Mar. 5, 2019

Dr. Abdullah Bin Nasser Al Harrasi


Dr. Abdullah Bin Nasser Al Harrasi

Chairman, Public Authority for Radio and Television (PART)

PART has changed a great deal since its establishment in 2011 and has expanded its offerings significantly.


Dr. Abdullah Bin Nasser Al Harrasi holds a BA in English language and literature and an MA in language studies and translation from the College of Arts, Sultan Qaboos University. He also holds a PhD in translation studies from Aston University, the UK. He is currently head and Editor-in-Chief of the Omani Encyclopedia Project and was previously editor of the Journal of College of Arts and Social Sciences. He held several positions at the English Department at the College of Arts, Sultan Qaboos University. He was appointed chairman of PART in 2011.

How do PART's offerings cater to the interests of all Omanis?

PART has changed a great deal since its establishment in 2011 and has expanded its offerings significantly. We now have three new television channels—live events, sports, and culture—in addition to our general TV channel. We have also done a great deal in the radio sector. We have five radio stations—a general station, a youth station, the Holy Quran station, an English channel, and a classical music channel. Our television and radio offerings provide a bigger picture of the contemporary development process throughout Oman and its cultural identity. Our different channels and stations incorporate the different interests of the people and focus on Omani culture.

How is PART expanding its digital presence?

PART has also worked hard on the digital front. We have a strong mobile app that plays our radio stations and TV channels. We also put the TV programs we produce on YouTube and the radio programs on SoundCloud and are working to produce our own platform to stream our TV and radio channels. We also have a strong presence on social media platforms. We have interaction between our programs and our viewers and listeners through social media platforms such as YouTube, Twitter, Facebook and Instagram.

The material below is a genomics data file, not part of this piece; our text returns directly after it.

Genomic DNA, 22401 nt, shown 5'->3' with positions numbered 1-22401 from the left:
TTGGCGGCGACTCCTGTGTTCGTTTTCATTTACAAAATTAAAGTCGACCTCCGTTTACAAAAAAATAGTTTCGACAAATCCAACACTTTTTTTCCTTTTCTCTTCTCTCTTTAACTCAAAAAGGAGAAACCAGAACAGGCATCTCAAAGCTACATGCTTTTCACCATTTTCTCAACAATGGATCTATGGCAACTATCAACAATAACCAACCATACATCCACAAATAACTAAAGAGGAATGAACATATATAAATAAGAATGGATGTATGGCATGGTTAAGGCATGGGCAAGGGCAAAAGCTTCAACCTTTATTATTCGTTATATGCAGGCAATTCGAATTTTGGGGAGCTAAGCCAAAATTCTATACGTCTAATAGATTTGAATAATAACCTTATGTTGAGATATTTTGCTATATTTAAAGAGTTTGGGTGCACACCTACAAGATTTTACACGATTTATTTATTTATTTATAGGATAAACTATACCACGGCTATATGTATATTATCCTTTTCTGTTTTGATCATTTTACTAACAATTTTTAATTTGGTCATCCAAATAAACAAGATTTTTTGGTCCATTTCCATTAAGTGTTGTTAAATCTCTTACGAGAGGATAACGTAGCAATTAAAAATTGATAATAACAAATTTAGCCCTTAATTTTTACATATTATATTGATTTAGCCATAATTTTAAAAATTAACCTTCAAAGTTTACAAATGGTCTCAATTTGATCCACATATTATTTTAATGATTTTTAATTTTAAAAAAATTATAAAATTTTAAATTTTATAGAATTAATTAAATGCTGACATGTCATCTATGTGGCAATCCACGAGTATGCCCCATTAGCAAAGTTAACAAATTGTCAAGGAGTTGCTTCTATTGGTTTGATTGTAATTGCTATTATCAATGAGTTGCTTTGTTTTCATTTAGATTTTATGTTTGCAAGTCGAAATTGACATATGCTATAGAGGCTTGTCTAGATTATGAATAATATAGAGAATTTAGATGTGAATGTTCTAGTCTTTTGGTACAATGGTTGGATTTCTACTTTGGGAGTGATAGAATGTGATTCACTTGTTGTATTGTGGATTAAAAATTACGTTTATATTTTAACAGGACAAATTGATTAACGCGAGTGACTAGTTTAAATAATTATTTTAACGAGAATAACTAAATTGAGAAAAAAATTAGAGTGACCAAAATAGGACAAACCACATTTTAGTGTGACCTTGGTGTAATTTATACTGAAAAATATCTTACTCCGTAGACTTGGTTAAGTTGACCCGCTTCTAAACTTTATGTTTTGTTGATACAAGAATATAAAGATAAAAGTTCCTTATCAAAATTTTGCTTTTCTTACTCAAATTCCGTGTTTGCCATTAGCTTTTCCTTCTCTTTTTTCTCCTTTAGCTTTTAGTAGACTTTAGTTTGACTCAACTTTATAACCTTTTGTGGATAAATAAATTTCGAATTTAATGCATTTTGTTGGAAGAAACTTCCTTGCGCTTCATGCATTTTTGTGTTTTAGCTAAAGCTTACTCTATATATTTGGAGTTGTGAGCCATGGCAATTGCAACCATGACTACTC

What is the importance of providing quality TV and radio offerings to Omanis?

On our stations and channels, we start with the basic principles of the Omani state, its cultural identity, non-interference in the business of others, the independence of Oman, and promoting the culture and development projects all over Oman. We have opened branches in the different governorates of Oman, from Musandam to Dhofar, to cover almost every event in Oman. People can watch their local developments on the TV and listen to it on the radio, and in this way they can see a reflection of themselves, their concerns, and their culture and identity. There are also many people outside Oman who tune in to Omani TV and radio through our applications and websites. The benefits are derived by both Omanis and non-Omanis. It is also about helping people retain their culture, which is an important goal of the state.

What strategies does PART have to grow its international audience?

Our primary audience in within Oman, though we are also present in the satellite and digital spheres, and we have many viewers and listeners from outside Oman. The international viewers who watch Omani TV are interested in the country or want to know more about our culture or economy. Some investors may also use our coverage to look into the investment horizons here. More than the audience numbers, we are interested in how people see us in terms of the credibility of our content. In 2015, the local National Center for Statistics and Information conducted a study about how Omanis perceive their radio and TV channels. As we expected, the large majority of people trust what we say. Our coverage is spreading, and more people are watching and listening to our channels; however, more importantly, the level of trust and our credibility are strong.

What new television channels is PART working on?

We are looking into opening two new television channels. One is a children's TV channel that would focus on producing content for children, but specifically from an Omani cultural perspective. We already have international and Arabic children channels, though the messages are not the ones we want our children to learn. The other new channel we are working hard on is a news channel, again to focus on Omani content, though addressing both the Omani and the external Arabic audience.